This is yet another example of how horribly the central reserve banks; not just the Fed, but the European Central Bank, the Bank of Japan and all the others, have distorted the world's economies.  Interest rates being charged by the central banks are now so low that the next step in trying to create growth is to penalize you for putting your money in the banks and not spending it.  Bill Bonner writes:
The logic of lowering rates below zero is so boneheaded that only a PhD could believe it.

Economic growth rates are falling toward zero. And at zero, it normally doesn’t make sense for the business community – as a whole – to borrow. The growth it expects will be less than the interest it will have to pay. 

That’s a big problem…

Because the Fed only has direct control over the roughly 20% of the overall money supply. This takes the form of cash in circulation and bank reserves. The other roughly 80% of the money supply comes from bank lending.

If people don’t borrow, money doesn’t appear. And if money doesn’t appear – or worse, if it disappears – people have less of it. They stop spending… the slowdown gets worse… prices fall… and pretty soon, you have a depression on your hands.

How to prevent it?

If you believe the myth that the feds can create real demand for bank lending by dropping interest below rates, then you, too, might believe in NIRP.
There's no real evidence that if rates go negative people will spend more to keep their savings from evaporating.  In fact, there's evidence some savers, faced with seeing their savings not growing, double down on the saving, denying themselves even more and trying ever harder to save.  As Jim Rickards put it: "As a result, many citizens are saving even more from retirement checks and paychecks to make up for the lack of a market interest rate. So a Fed manipulation designed to discourage savings actually increases savings, on a precautionary basis, to make up for lost interest. This is a behavioral response not taught in textbooks or included in models used by the Fed."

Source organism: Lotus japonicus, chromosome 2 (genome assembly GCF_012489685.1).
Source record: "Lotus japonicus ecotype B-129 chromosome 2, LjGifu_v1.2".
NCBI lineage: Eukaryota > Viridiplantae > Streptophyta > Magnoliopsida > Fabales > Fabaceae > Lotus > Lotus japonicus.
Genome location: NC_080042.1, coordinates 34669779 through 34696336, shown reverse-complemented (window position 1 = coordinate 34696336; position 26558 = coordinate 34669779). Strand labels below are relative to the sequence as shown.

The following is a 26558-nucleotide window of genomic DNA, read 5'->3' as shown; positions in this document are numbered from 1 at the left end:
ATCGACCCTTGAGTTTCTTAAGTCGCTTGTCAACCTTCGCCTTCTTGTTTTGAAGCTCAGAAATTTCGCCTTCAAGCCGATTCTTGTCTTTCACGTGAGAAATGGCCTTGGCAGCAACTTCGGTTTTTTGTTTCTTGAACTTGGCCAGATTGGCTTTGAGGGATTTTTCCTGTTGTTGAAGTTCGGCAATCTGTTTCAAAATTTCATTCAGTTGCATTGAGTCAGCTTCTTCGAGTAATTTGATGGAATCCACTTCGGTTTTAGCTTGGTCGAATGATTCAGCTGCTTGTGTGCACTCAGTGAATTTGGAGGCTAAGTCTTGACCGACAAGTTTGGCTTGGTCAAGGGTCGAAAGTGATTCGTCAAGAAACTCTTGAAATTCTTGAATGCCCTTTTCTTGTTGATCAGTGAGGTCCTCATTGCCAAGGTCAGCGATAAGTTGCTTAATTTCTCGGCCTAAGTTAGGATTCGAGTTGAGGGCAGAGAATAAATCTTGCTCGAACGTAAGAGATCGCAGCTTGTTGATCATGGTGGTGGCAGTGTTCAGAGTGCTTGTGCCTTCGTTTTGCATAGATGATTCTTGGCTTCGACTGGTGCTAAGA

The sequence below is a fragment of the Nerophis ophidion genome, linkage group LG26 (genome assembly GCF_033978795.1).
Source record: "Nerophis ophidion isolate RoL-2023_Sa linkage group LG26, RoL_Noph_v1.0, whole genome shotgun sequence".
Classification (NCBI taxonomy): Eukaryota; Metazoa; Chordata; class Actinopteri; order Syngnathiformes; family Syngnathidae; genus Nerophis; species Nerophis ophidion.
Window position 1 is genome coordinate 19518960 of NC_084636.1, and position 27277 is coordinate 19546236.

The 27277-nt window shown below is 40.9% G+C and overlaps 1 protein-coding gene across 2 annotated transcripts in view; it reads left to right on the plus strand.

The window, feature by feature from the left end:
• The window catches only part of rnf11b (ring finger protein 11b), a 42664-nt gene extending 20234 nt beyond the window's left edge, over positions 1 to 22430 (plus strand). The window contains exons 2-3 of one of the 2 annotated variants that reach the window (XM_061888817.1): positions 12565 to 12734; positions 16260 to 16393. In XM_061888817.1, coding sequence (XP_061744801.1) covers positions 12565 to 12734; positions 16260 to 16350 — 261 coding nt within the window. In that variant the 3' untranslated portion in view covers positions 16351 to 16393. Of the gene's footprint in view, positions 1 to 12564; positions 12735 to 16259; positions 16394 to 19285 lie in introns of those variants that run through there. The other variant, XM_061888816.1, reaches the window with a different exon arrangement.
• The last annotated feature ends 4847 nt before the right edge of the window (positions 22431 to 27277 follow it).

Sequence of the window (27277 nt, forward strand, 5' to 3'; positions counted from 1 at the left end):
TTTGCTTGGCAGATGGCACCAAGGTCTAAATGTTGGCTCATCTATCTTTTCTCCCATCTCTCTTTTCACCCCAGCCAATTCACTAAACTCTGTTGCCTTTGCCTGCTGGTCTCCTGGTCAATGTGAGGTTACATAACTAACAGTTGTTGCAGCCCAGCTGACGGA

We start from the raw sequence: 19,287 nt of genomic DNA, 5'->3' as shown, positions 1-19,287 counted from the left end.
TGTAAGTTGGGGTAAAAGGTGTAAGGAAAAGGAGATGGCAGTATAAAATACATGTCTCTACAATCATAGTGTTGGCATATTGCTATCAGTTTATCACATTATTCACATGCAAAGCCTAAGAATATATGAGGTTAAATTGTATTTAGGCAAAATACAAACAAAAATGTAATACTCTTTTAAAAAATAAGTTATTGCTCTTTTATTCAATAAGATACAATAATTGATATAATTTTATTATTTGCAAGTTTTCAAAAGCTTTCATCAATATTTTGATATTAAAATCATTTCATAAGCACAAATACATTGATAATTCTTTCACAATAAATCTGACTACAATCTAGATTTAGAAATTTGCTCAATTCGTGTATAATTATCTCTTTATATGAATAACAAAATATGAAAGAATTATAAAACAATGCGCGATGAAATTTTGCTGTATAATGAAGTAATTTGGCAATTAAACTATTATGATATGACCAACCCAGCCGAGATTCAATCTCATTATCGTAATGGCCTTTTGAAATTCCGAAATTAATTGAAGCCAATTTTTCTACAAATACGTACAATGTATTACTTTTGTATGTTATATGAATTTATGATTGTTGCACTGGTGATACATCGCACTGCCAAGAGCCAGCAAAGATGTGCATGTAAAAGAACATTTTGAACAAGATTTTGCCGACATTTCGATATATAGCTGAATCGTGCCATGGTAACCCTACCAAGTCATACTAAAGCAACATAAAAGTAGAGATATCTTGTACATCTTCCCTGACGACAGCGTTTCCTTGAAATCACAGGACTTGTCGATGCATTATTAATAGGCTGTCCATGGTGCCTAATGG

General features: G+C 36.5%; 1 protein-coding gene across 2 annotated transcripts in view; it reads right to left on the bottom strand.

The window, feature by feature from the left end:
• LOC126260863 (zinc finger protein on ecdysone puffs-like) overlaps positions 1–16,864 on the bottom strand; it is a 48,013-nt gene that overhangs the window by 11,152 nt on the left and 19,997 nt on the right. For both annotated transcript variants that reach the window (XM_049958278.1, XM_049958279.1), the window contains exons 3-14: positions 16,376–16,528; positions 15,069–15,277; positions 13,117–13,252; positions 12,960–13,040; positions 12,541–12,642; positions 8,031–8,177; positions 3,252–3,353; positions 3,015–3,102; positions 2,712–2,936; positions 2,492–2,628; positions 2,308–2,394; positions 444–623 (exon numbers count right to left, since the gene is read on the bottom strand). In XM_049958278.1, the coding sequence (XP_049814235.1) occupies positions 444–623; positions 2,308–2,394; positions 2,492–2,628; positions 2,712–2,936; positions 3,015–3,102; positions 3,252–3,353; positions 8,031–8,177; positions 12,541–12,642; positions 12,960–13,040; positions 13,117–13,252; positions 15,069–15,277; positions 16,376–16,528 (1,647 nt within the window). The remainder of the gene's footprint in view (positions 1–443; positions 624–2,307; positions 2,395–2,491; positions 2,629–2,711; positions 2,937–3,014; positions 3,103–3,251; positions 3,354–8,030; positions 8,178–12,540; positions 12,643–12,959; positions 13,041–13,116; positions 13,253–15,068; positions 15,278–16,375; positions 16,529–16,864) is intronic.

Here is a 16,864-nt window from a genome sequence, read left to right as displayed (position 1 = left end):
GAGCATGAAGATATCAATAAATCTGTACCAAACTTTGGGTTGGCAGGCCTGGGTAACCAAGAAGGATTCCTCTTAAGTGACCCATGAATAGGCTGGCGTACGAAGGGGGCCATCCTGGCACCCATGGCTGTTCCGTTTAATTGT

Negative interest rates are going to fail to create growth just as every step up to now has failed.  Look, if Quantitative Easing hasn't helped Japan in the last 20 years, with all the QE the Bank of Japan has done, why would anyone think it's going to help anywhere?  Draghi, Yellen, Kuroda, and all the rest are either idiots or criminals and it's harder to believe they're idiots.  All they're doing is taking money from lower incomes and transferring it to their cronies.    
There is no means of avoiding the final collapse of a boom brought about by credit expansion. The alternative is only whether the crisis should come sooner as the result of voluntary abandonment of further credit expansion, or later as a final and total catastrophe of the currency system involved. - Ludwig von Mises, "Human Action - A Treatise on Economics", 1949


  1. Time to start using the Bank of Seely, or the Bank of Serta!

  2. No....they won't save the economy. They aren't intended to save the economy. They are intended to make the rich richer.

  3. Ahhh! Grasshopper. Negative interest rates won't fix the economy but they will make the banksters rich. Did you really think this was about fixing the economy?